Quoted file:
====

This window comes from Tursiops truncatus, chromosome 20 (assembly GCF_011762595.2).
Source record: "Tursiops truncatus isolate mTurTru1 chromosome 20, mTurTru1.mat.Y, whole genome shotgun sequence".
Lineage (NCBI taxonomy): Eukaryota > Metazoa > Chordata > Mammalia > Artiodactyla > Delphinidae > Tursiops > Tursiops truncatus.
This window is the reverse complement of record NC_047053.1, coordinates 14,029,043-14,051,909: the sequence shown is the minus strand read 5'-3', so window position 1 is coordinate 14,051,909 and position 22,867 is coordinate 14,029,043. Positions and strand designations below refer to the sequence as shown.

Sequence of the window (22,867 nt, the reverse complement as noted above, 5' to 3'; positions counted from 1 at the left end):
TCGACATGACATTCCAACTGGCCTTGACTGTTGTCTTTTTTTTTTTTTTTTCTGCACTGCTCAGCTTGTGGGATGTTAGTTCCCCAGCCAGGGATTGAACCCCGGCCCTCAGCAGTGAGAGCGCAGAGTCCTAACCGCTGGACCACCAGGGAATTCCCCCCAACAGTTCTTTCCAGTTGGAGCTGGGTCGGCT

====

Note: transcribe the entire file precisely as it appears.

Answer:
This window comes from Tursiops truncatus, chromosome 20 (assembly GCF_011762595.2).
Source record: "Tursiops truncatus isolate mTurTru1 chromosome 20, mTurTru1.mat.Y, whole genome shotgun sequence".
Lineage (NCBI taxonomy): Eukaryota > Metazoa > Chordata > Mammalia > Artiodactyla > Delphinidae > Tursiops > Tursiops truncatus.
This window is the reverse complement of record NC_047053.1, coordinates 14,029,043-14,051,909: the sequence shown is the minus strand read 5'-3', so window position 1 is coordinate 14,051,909 and position 22,867 is coordinate 14,029,043. Positions and strand designations below refer to the sequence as shown.

Sequence of the window (22,867 nt, the reverse complement as noted above, 5' to 3'; positions counted from 1 at the left end):
TCGACATGACATTCCAACTGGCCTTGACTGTTGTCTTTTTTTTTTTTTTTTCTGCACTGCTCAGCTTGTGGGATGTTAGTTCCCCAGCCAGGGATTGAACCCCGGCCCTCAGCAGTGAGAGCGCAGAGTCCTAACCGCTGGACCACCAGGGAATTCCCCCCAACAGTTCTTTCCAGTTGGAGCTGGGTCGGCT